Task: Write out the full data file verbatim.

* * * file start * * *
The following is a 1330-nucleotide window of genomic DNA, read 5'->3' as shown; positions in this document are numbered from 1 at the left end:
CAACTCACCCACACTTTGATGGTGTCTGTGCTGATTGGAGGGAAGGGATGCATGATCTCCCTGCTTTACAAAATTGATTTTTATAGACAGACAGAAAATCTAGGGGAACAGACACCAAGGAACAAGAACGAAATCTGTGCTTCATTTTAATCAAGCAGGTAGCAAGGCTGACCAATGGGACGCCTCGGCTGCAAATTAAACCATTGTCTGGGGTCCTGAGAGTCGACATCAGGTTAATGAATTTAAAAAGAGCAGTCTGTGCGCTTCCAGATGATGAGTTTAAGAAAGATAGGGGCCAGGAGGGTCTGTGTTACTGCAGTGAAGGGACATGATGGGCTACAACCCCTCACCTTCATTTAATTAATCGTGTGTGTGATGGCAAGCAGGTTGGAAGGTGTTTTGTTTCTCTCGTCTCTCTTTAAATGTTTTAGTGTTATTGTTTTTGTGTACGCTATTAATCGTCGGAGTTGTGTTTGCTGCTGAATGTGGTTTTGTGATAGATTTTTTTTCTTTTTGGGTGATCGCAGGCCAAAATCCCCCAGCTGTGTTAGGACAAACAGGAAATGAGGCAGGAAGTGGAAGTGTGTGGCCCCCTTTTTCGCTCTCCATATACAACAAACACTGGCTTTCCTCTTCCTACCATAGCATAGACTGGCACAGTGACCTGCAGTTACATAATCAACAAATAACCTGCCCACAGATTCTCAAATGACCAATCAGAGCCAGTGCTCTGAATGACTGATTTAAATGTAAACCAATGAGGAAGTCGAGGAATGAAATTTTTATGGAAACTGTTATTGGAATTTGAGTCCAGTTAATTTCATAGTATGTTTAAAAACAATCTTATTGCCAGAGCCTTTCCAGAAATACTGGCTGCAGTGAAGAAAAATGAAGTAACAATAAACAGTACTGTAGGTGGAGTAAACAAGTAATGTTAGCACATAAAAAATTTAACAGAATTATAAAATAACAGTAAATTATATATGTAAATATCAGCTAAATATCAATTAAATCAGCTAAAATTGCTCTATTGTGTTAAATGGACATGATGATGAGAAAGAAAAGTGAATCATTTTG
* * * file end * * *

The following is a 1330-nucleotide window of genomic DNA, read 5'->3' as shown; positions in this document are numbered from 1 at the left end:
CAACTCACCCACACTTTGATGGTGTCTGTGCTGATTGGAGGGAAGGGATGCATGATCTCCCTGCTTTACAAAATTGATTTTTATAGACAGACAGAAAATCTAGGGGAACAGACACCAAGGAACAAGAACGAAATCTGTGCTTCATTTTAATCAAGCAGGTAGCAAGGCTGACCAATGGGACGCCTCGGCTGCAAATTAAACCATTGTCTGGGGTCCTGAGAGTCGACATCAGGTTAATGAATTTAAAAAGAGCAGTCTGTGCGCTTCCAGATGATGAGTTTAAGAAAGATAGGGGCCAGGAGGGTCTGTGTTACTGCAGTGAAGGGACATGATGGGCTACAACCCCTCACCTTCATTTAATTAATCGTGTGTGTGATGGCAAGCAGGTTGGAAGGTGTTTTGTTTCTCTCGTCTCTCTTTAAATGTTTTAGTGTTATTGTTTTTGTGTACGCTATTAATCGTCGGAGTTGTGTTTGCTGCTGAATGTGGTTTTGTGATAGATTTTTTTTCTTTTTGGGTGATCGCAGGCCAAAATCCCCCAGCTGTGTTAGGACAAACAGGAAATGAGGCAGGAAGTGGAAGTGTGTGGCCCCCTTTTTCGCTCTCCATATACAACAAACACTGGCTTTCCTCTTCCTACCATAGCATAGACTGGCACAGTGACCTGCAGTTACATAATCAACAAATAACCTGCCCACAGATTCTCAAATGACCAATCAGAGCCAGTGCTCTGAATGACTGATTTAAATGTAAACCAATGAGGAAGTCGAGGAATGAAATTTTTATGGAAACTGTTATTGGAATTTGAGTCCAGTTAATTTCATAGTATGTTTAAAAACAATCTTATTGCCAGAGCCTTTCCAGAAATACTGGCTGCAGTGAAGAAAAATGAAGTAACAATAAACAGTACTGTAGGTGGAGTAAACAAGTAATGTTAGCACATAAAAAATTTAACAGAATTATAAAATAACAGTAAATTATATATGTAAATATCAGCTAAATATCAATTAAATCAGCTAAAATTGCTCTATTGTGTTAAATGGACATGATGATGAGAAAGAAAAGTGAATCATTTTG